Correlation between the market’s downward lurch and Karen’s and my return Sunday from the Arctic Circle seems mathematically irrefutable. Shoulda stayed in Helsinki.
I wouldn’t have minded more time in the far reaches of Sweden and Finland viewing northern lights, sleeping in the Ice Hotel, riding sleds behind dogs, trekking into the mystic like Shackleton and Scott, gearing up for falling temperatures. We unabashedly endorse Smartwool and Icebreaker base layers (and we used all we had).
Back to the market’s Arctic chill, was it that people woke Monday and said, “Shazam! This Coronavirus thing is bad!”
I’m frankly stupefied by the, shall we say, pandemic ignorance of market structure that pervades reportage. If you’re headed to the Arctic, you prepare. If you raise reindeer, you’ve got to know what they eat (lichen). And if you’re in the capital markets, you should understand market structure.
There’s been recent talk in the online forum for NIRI, the investor-relations association, about “options surveillance.” Options 101 is knowing the calendar.
On Aug 24, 2015, after a strong upward move for the US dollar the preceding week, the market imploded. Dow stocks fell a thousand points before ending down 588.
New options traded that day. Demand vanished because nothing stresses interpretations of future prices – options are a right but not an obligation to buy or sell in the future – like currency volatility.
Step forward. On Monday Feb 24, 2020, new options were trading.
Nobody showed up, predictively evident in how counterparty trading in support of options declined 5% the preceding week during expirations. Often, the increase or decrease in demand for what we call Risk Management – trades tied to leverage, portfolio insurance, and so on – during expirations is a signal for stocks.
Hundreds of trillions of dollars of swaps link to how interest rates and currency values may change in the future, plus some $10 trillion in equity swaps, and scores of trillions of other kinds of contracts. They recalibrate each month during expirations.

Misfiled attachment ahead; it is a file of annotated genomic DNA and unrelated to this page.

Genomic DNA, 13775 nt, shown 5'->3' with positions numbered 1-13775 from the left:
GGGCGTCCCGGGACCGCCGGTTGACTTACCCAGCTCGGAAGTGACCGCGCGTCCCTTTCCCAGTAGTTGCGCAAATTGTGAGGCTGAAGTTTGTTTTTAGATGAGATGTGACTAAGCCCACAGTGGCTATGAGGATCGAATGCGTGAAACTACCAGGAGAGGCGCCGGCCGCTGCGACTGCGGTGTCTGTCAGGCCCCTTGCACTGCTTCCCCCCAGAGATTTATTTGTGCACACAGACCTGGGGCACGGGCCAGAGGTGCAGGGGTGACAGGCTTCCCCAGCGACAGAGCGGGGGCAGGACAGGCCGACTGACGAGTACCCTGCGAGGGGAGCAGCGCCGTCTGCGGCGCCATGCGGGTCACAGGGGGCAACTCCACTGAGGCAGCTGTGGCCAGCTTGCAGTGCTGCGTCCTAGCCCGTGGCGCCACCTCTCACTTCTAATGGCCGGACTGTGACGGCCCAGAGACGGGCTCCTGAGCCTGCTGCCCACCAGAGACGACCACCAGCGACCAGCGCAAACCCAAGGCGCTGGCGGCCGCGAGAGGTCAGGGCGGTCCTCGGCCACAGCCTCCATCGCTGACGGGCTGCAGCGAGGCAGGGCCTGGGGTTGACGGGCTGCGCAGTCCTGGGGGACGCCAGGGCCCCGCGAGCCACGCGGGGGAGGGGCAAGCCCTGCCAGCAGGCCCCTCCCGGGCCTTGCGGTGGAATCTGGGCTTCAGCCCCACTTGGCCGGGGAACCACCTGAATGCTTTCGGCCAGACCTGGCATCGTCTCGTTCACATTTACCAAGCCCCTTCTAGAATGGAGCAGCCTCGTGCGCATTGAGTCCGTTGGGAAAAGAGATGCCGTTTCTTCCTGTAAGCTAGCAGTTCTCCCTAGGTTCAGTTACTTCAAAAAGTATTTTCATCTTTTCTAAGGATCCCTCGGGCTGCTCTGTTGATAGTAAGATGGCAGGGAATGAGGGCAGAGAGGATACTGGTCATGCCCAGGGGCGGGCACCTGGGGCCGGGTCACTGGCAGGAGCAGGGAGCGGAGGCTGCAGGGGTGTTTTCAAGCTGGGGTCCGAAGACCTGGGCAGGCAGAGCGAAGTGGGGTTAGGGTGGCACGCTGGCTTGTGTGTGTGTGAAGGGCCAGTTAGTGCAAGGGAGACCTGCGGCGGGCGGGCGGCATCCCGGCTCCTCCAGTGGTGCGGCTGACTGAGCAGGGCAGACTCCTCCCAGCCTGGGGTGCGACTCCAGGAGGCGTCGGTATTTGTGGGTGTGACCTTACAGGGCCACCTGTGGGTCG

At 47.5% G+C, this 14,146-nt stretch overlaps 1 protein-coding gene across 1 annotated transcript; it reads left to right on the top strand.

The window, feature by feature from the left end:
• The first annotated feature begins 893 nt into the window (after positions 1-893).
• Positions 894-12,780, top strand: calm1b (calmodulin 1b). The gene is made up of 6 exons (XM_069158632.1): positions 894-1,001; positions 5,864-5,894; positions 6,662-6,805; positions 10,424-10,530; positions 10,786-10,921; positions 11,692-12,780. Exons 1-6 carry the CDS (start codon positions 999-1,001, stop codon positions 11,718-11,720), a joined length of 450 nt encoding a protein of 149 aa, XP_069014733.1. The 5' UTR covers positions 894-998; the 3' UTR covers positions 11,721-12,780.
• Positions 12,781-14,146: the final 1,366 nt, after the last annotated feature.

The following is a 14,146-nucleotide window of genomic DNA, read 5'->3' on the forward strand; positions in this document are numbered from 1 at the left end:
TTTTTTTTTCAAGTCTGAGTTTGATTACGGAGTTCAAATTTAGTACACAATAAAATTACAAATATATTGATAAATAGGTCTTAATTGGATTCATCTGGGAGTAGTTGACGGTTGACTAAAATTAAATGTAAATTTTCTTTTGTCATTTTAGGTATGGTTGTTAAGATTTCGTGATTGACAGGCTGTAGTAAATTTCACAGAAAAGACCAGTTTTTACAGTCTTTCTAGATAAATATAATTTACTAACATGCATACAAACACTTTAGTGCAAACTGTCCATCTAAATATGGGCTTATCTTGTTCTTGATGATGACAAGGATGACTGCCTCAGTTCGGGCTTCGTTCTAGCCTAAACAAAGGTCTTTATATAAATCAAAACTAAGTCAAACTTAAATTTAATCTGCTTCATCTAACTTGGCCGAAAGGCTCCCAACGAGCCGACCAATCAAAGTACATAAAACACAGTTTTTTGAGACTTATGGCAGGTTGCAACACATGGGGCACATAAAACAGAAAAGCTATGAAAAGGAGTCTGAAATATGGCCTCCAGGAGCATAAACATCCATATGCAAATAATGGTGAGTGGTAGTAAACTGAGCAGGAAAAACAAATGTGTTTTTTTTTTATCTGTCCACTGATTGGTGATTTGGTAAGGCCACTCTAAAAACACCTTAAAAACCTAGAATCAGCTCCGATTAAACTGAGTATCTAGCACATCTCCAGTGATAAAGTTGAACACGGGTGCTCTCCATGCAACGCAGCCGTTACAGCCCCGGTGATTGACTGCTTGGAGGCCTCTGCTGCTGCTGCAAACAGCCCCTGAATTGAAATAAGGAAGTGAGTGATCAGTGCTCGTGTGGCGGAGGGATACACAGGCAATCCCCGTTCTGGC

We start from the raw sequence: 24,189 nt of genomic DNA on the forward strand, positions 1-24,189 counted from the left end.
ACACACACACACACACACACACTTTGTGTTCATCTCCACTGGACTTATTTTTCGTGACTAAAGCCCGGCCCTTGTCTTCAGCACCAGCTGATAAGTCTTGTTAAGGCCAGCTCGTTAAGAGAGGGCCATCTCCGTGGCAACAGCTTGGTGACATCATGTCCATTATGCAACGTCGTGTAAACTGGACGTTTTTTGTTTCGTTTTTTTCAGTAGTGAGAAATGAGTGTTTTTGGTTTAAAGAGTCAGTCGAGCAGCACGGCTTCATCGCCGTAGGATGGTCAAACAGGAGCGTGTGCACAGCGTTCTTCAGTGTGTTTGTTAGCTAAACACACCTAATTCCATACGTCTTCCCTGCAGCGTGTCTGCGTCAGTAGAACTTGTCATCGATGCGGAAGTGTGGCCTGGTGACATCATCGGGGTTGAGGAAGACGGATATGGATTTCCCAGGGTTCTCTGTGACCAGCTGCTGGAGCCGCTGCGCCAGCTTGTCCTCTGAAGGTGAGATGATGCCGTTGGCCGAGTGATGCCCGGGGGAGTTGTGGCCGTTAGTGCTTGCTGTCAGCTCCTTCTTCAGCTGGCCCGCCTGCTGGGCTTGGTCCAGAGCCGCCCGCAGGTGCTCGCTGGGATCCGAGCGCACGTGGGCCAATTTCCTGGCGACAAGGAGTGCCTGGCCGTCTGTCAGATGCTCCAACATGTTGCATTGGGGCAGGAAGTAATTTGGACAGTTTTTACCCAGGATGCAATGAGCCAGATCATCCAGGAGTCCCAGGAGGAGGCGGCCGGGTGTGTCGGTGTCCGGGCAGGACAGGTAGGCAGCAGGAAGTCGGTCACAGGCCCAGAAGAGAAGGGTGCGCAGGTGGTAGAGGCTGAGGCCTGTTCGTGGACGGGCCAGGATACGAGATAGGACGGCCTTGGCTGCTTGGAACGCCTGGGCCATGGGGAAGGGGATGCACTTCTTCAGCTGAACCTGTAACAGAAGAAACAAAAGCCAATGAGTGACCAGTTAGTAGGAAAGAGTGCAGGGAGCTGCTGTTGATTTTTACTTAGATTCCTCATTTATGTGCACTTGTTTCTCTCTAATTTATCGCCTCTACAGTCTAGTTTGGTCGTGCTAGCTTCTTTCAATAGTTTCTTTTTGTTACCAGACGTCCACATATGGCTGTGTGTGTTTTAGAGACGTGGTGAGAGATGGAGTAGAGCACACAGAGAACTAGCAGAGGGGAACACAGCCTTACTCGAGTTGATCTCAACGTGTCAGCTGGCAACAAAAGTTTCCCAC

They’re all inextricably linked. There is only one global reserve currency – money other central banks must own proportionally. The US dollar.
All prices are an interpretation of value defined by money. The dollar is the denominator. Stock-prices are numerators. Stronger dollar, smaller prices, and vice versa.
The DXY hit a one-year high last week (great for us buying euros in Finland!).
Let’s get to the nitty gritty. If you borrow money or stocks, you post collateral. If you hawk volatility by selling puts or calls, you have to own the stock in case you must cover the obligation. If you buy volatility, you may be forced to buy or sell the underlying asset, like stocks, to which volatility ties.
Yesterday was Counterparty Tuesday, the day each month following the expiration of one series (Feb 21) and the start of a new one (Feb 24) when books are squared.
There’s a chain reaction. Counterparties knew last week that betting on future stock prices had dropped by roughly $1 trillion of value. They sold associated stocks, which are for them a liability, not an investment.
Stocks plunged and everyone blamed the Coronavirus.
Now, say I borrowed money to buy derivatives last week when VIX volatility bets reset. Then my collateral lost 4% of its value Monday. I get a call: Put up more collateral or cover my borrowing.
Will my counterparty take AAPL as collateral in a falling market? Probably not. So I sell AAPL and pay the loan. Now, the counterparty hedging my loan shorts stocks because I’ve quit my bet, reducing demand for stocks.
Volatility explodes, and the cost of insurance with derivatives soars.
It may indirectly be true that the cost of insurance in the form of swap contracts pegged to currencies or interest rates has been boosted on Coronavirus uncertainty.
But it’s not at all true that fear bred selling. About 15% of market cap ties to derivatives. If the future becomes uncertain, it can be marked to zero. Probably not entirely – but marked down by half is still an 8% drop for stocks.
This is vital: The effect manifests around options-expirations. Timing matters. Everybody – investors and public companies – should grasp this basic structural concept.
And it gets worse. Because so much money in the market today is pegged to benchmarks and eschews tracking errors, a spate of volatility that’s not brought quickly to heel can spread like, well, a virus.
We’ve not seen that risk materialize in a long while because market-makers for Exchange Traded Funds that flip stocks as short-term collateral tend to buy collateral at modest discounts. A 1% decline is a buying opportunity for anyone with a horizon of a day.
Unless. And here’s our risk: ETF market-makers can substitute cash for stocks. If they borrowed the cash, read the part on collateral again.
I expect ETF market-makers will return soon. Market Structure Sentiment peaked Feb 19, and troughs have been fast and shallow since 2018. But now you understand the risk, its magnitude, and its timing. It’s about collateral. Not rational thought.